Swimming legend now a spectator
LONG BEACH, Calif. – Even Rodney Dangerfield receives more respect than this. Mike Burton sits alone in a nose bleed section at the not so spectacular temporary facility being used for the U.S. Olympic Swimming Trials. No one would ever know that he’s a three-time gold medalist.
Burton is recognized as one of the 250 greatest Olympic athletics in history by the International Olympic Committee. But he’s not in the United States Olympic Committee’s Hall of Fame.
“Unbelievable,” he says.
Even on the day before the trials began on Tuesday, Burton wasn’t allowed to enter the pool venue.
Burton came on Wednesday to watch his daughter, Loni Burton, swim in the trials. While Burton only got to see his daughter swim for a little more than a minute in the 100-meter butterfly – from the nose bleed section no less – it was all worth it.
“I’m very proud of her,” Burton said. “She’s done extremely well over the last 2 1/2 years, not just in swimming, but her whole life.”
Burton, a swim coach in Billings, Mont., who is a good friend of Carson Tigersharks coach Jim Puleo, knows something about accomplishment. He competed in three Olympic Trials in 1964 at the age of 17, in 1968 and 1972.
“I didn’t even know what I was doing there,” said Burton about his first trials.
His athletic career appeared to be over at the age of 12 when he took on a bicycle with a truck and he obviously lost. But he recovered to win two gold medals in the 1968 Mexico City Olympics despite battling Montezuma’s Revenge. He won the 400 and 1,500 freestyle events in Mexico City.
He came back in 1972 to win the 1,500-meter gold, becoming the first man to win the Olympic title in the event twice. On his way to winning three gold medals, he also won five NCAA titles – three in one year – at UCLA.
But not even that matches the accomplishment of his 24-year-old daughter, who swims for Division II Cal State Bakersfield. She’s won eight titles – four in each of the last two years.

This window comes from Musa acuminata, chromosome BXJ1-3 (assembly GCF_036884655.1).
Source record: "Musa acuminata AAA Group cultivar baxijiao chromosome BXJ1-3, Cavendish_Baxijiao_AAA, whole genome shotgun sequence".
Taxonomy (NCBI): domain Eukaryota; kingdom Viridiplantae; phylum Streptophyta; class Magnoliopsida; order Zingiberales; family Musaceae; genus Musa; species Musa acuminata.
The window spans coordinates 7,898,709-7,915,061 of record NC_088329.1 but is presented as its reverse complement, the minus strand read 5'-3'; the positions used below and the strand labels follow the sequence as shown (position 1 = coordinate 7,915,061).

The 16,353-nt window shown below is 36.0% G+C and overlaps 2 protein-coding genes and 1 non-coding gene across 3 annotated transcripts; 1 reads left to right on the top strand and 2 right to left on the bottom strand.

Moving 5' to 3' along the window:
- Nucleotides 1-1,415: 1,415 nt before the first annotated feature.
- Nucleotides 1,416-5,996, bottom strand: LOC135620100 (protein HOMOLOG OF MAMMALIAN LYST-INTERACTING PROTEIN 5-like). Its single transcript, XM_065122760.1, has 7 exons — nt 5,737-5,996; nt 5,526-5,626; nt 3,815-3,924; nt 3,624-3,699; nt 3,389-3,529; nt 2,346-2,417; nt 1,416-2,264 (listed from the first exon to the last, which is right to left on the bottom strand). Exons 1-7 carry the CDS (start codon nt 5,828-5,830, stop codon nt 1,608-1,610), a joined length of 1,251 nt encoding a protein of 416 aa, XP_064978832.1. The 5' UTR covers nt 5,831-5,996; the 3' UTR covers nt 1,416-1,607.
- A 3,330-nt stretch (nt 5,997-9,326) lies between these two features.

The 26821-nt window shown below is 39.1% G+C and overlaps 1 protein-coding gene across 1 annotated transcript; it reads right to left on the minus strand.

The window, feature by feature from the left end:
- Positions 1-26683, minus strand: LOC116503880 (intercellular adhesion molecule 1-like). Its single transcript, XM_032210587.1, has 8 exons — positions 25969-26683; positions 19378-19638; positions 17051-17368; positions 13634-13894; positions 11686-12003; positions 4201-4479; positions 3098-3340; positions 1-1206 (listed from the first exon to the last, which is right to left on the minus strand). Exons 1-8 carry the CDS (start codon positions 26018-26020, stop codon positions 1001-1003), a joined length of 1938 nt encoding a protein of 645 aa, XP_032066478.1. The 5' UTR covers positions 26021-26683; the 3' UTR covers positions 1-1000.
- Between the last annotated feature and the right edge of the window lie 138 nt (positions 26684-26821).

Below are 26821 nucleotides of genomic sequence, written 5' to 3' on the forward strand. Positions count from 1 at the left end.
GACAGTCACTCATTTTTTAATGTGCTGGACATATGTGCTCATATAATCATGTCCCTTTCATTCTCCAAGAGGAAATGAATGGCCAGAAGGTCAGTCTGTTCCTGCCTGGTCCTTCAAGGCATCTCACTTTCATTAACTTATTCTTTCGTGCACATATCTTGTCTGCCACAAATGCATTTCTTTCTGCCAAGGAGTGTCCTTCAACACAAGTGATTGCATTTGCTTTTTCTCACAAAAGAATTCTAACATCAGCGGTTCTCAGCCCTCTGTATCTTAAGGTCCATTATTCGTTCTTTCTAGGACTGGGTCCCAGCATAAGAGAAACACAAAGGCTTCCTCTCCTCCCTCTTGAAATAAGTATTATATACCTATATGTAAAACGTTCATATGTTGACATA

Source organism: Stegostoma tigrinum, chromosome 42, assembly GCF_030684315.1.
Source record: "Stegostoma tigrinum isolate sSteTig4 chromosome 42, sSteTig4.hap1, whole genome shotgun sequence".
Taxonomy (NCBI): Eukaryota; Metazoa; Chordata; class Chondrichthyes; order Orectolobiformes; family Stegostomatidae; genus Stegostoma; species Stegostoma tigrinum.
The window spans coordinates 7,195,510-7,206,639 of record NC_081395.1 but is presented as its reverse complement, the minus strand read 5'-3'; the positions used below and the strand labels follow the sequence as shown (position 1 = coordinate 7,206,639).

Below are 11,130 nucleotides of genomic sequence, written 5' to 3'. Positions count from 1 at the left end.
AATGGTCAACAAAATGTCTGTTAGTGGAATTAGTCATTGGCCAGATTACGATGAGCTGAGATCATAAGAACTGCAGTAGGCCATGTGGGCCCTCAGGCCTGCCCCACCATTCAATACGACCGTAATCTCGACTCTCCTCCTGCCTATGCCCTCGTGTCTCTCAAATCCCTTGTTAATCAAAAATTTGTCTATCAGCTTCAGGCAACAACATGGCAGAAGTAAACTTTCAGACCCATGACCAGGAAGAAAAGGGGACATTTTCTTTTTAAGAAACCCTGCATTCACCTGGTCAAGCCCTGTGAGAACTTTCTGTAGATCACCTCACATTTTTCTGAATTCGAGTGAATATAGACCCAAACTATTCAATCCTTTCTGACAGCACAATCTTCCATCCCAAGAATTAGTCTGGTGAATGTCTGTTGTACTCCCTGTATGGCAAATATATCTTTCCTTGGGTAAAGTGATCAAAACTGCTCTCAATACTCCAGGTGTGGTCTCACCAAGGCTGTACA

“That’s more than her dad,” the elder Burton said.
Burton admitted that he hasn’t had much influence on his daughter’s swimming career.
“She never appreciated me as a coach,” he said.
He also admitted that he did push her hard during the summers in which they did work out together, saying his workouts were harder than the ones she was used to.
As he sat in the nose bleed section waiting for his daughter to swim, Burton said he didn’t know what to expect.
“I just hope she does well and does the best that she can do on this particular day and this particular event,” he said. “She’s got to be good coming out of the chute.”
Loni just made the Olympic Trials cut recently and was seeded 64th out of 77 in the event. But that didn’t diminish the accomplishment in her father’s eyes as she was only one of about 680 swimmers out approximately 300,000 in the country to qualify for Trials.
“It is quite an accomplishment just to get to the Olympic Trials and swim,” he said.
Burton was hoping his daughter could possibly crack the one minute barrier, giving her a chance to finish in the top eight and qualify for finals. But it wasn’t meant to be as she finished in one minute, 4.09 seconds.
That still didn’t take away the pride that Burton felt – nose bleed section and all.
Charles Whisnand is the Nevada Appeal Sports Editor. Contact him at email@example.com or 881-1214.